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  1. William James (1890). The Principles of Psychology. Dover Publications.
  2.  40
    William James (1991). The Varieties of Religious Experience. Triumph Books.
    'By their fruits ye shall know them, not by their roots.'The Varieties of Religious Experience is William James's classic survey of religious belief in its most personal, and often its most heterodox, aspects. Asking questions such as how we define evil to ourselves, the difference between a healthy and a divided mind, the value of saintly behaviour, and what animates and characterizes the mental landscape of sudden conversion, James's masterpiece stands at a unique moment in the relationship between belief and (...)
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  3. William James (1884). What is an Emotion? Mind 9 (34):188-205.
  4.  34
    William James (2004). The Varieties of Religious Experience: A Study in Human Nature. Simon & Schuster.
    The culmination of William James' interest in the psychology of religion, The Varieties of Religious Experience approached the study of religious phenomena in a new way -- through pragmatism and experimental psychology. The most important effect of the publication of the Varieties was to shift the emphasis in this field of study from the dogmas and external forms of religion to the unique mental states associated with it. Explaining the book's intentions in a letter to a friend, James stated: "The (...)
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  5.  24
    William James (1979). The Will to Believe and Other Essays in Popular Philosophy. Harvard University Press.
    This is the sixth volume to be published in The Works of William James, an authoritative edition sponsored by the American Council of Learned Societies.
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  6. William James (1890). The Consciousness of Self. In The Principles of Psychology. Harvard University Press
  7.  32
    William James & Ralph Barton Perry (eds.) (1996). Essays in Radical Empiricism. Lincoln: University of Nebraska Press.
    William James believed that events could not be catalogued simply as a series of facts, but had to be considered through the lens of experience.
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  8. William James (2014). The Will to Believe: And Other Essays in Popular Philosophy. Cambridge University Press.
    For this 1897 publication, the American philosopher William James brought together ten essays, some of which were originally talks given to Ivy League societies. Accessible to a broader audience, these non-technical essays illustrate the author's pragmatic approach to belief and morality, arguing for faith and action in spite of uncertainty. James thought his audiences suffered 'paralysis of their native capacity for faith' while awaiting scientific grounds for belief. His response consisted in an attitude of 'radical empiricism', which deals practically rather (...)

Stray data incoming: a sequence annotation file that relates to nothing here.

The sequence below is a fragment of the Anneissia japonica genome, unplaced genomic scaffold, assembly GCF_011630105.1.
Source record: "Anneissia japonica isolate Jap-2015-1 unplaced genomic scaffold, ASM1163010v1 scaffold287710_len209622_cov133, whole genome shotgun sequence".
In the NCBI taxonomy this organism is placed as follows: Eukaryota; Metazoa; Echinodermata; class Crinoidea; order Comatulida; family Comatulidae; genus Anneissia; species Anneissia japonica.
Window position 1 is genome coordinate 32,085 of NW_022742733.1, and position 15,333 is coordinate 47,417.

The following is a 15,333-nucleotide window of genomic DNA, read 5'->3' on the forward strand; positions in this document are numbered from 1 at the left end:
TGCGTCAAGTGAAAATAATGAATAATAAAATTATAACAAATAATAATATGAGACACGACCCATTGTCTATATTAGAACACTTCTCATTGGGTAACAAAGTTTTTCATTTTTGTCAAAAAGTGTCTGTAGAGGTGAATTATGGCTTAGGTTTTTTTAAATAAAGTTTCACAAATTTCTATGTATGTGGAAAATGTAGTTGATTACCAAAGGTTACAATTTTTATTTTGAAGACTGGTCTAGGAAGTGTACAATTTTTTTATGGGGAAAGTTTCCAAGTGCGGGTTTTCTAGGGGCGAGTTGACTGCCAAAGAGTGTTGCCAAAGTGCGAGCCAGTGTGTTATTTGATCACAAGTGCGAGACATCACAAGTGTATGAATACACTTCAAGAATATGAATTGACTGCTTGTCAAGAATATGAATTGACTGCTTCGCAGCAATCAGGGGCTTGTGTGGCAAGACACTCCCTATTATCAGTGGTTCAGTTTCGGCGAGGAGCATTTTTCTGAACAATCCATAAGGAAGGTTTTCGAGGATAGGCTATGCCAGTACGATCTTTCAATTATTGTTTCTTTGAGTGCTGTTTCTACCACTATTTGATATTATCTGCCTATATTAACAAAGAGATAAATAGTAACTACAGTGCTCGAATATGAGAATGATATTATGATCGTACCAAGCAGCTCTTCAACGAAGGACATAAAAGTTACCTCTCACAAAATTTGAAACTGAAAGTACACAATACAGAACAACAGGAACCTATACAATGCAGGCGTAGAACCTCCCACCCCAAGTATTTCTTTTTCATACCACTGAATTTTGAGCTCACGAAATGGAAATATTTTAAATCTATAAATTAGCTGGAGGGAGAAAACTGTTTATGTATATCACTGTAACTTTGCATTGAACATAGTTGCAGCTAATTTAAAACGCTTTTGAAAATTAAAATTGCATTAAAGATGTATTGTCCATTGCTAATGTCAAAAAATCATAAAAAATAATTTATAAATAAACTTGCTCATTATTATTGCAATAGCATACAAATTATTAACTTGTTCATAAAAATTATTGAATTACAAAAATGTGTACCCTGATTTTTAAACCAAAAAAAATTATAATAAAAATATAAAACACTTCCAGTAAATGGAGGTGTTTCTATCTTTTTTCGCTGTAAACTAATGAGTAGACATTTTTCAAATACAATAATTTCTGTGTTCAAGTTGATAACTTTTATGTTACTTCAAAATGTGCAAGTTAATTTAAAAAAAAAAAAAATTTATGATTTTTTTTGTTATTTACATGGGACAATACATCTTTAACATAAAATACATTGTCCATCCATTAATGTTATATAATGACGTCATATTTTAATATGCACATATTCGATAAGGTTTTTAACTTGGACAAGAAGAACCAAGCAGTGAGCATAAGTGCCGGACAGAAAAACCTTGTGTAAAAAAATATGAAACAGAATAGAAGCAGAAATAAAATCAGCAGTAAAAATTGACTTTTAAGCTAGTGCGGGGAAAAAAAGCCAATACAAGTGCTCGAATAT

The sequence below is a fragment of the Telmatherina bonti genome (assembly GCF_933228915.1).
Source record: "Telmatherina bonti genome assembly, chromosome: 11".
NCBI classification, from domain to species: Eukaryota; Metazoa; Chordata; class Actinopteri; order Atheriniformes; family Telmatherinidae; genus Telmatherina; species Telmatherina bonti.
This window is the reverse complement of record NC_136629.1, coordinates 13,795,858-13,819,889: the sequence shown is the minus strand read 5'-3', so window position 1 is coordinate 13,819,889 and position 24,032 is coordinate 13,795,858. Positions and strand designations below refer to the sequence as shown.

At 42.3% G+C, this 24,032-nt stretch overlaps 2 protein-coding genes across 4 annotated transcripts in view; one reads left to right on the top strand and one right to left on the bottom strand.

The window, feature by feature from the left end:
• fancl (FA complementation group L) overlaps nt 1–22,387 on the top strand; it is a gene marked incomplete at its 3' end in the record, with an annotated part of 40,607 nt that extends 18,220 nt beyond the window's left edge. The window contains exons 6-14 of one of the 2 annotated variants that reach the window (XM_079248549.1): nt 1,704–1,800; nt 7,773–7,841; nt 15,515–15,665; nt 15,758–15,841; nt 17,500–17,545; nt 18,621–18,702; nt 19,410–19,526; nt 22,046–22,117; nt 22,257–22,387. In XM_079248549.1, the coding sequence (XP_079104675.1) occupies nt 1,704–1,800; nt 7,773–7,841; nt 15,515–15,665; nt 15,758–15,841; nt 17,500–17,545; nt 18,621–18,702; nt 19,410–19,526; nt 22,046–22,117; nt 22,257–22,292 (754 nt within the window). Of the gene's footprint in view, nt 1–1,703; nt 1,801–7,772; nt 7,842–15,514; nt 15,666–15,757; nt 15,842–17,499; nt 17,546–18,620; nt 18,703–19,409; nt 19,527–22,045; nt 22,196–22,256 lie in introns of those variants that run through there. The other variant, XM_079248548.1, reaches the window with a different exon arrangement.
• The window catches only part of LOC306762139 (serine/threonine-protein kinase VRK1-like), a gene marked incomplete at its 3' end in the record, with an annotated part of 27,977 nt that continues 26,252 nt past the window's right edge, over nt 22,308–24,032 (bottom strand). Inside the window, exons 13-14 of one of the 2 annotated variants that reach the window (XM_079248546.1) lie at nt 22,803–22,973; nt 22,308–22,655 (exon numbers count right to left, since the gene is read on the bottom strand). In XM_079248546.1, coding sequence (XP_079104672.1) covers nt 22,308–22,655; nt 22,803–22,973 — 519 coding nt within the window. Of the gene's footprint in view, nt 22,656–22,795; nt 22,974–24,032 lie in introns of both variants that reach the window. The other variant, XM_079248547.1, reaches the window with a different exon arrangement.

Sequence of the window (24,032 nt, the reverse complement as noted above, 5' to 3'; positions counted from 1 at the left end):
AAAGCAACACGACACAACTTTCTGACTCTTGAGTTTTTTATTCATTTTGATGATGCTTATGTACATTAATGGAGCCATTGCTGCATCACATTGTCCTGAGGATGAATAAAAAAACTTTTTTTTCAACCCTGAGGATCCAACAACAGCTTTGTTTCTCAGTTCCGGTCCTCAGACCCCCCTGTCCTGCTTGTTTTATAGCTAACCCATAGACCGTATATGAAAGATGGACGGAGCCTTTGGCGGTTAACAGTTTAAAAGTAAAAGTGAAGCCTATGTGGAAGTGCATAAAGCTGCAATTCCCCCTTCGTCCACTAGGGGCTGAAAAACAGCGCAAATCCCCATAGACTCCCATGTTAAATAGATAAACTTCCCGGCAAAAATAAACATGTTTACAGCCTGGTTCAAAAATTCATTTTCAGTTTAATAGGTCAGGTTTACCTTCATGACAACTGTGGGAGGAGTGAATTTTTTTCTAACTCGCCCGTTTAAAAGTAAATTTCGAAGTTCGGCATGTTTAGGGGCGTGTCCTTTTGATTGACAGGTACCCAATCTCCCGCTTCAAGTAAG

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  9.  15
    William James (1967). The Writings of William James. New York, Modern Library.
  10.  78
    William James (1907). Pragmatism. Dover Publications.
    Noted psychologist and philosopher develops his own brand of pragmatism, based on theories of C. S. Peirce. Emphasis on "radical empiricism," versus the transcendental and rationalist tradition. One of the most important books in American philosophy. Note.
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  11. William James (1904). Does "Consciousness" Exist? Journal of Philosophy, Psychology, and Scientific Methods 1 (18):477-491.
  12. William James (2005). The Notion of Consciousness: Communication Made at the 5th International Congress of Psychology, Rome, 30 April 1905. [REVIEW] Journal of Consciousness Studies 12 (7):55-64.
  13.  9
    William James (1977). A Pluralistic Universe. Harvard University Press.
    Please visit www.ArcManor.com for works by this and other authors.
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  14. William James (1879). Are We Automata? Mind 4 (13):1-22.
  15. Wm James (1879). The Sentiment of Rationality. Mind 4 (15):317-346.
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  16.  78
    William James (2009). Great Men, Great Thoughts, and the Environment. In Michael Ruse (ed.), Philosophy After Darwin: Classic and Contemporary Readings. Princeton University Press 49--55.
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  17. J. C. Kenna & Wm James (1966). Ten Unpublished Letters From William James, 1842-1910 to Francis Herbert Bradley, 1846-1924. Mind 75 (299):309-331.
  18. William James (1905). The Place of Affectional Facts in a World of Pure Experience. Journal of Philosophy, Psychology and Scientific Methods 2 (11):281-287.
  19. William James (1890). The Stream of Thought. In Principles of Psychology.
  20.  9
    William James (1983). Talks to Teachers on Psychology and to Students on Some of Life's Ideals. Harvard University Press.
    Still-vital lectures on teaching deal with psychology and the teaching art, the stream of consciousness, the child as a behaving organism, education and behavior, native and acquired reactions, habit, association of ideas, attention, memory, acquisition of ideas, perception, will, and more. The three addresses to students are "The Gospel of Relaxation," "On a Certain Blindness in Human Beings," and "What Makes a Life Significant?" Preface. 2 black-and-white illustrations.
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  21.  47
    William James, What Pragmatism Means.
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  22. W. James & F. C. S. Schiller (1907). Pragmatism. Revue de Métaphysique et de Morale 15 (5):19-19.
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  23. William James (1940). Pragmatism. New York [Etc.]Longmans, Green and Co..
  24. William James (1884). On Some Omissions of Introspective Psychology. Mind 9 (33):1-26.
  25. William James (1956). The Will to Believe and Other Essays in Popular Philosophy. Human Immortality; Two Supposed Objections to the Doctrine. Dover Publications.
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  26. William James (1895). Is Life Worth Living? International Journal of Ethics 6 (1):1-24.
    Reprinted in James The Will to Believe and Other Essays.
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  27.  16
    William James (1948). Essays in Pragmatism. New York, Hafner Pub. Co..
    The sentiment of rationality.--The dilemma of determinism.--The moral philosopher and the moral life.--The will to believe.--Conclusions on varieties of religious experience.--What pragmatism means.--Pragmatism's conception of truth.
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  28.  1
    William H. James (2008). Further Support for the Hypothesis That Parental Hormone Levels Around the Time of Conception Are Associated with Human Sex Ratios at Birth. Journal of Biosocial Science 40 (6):855.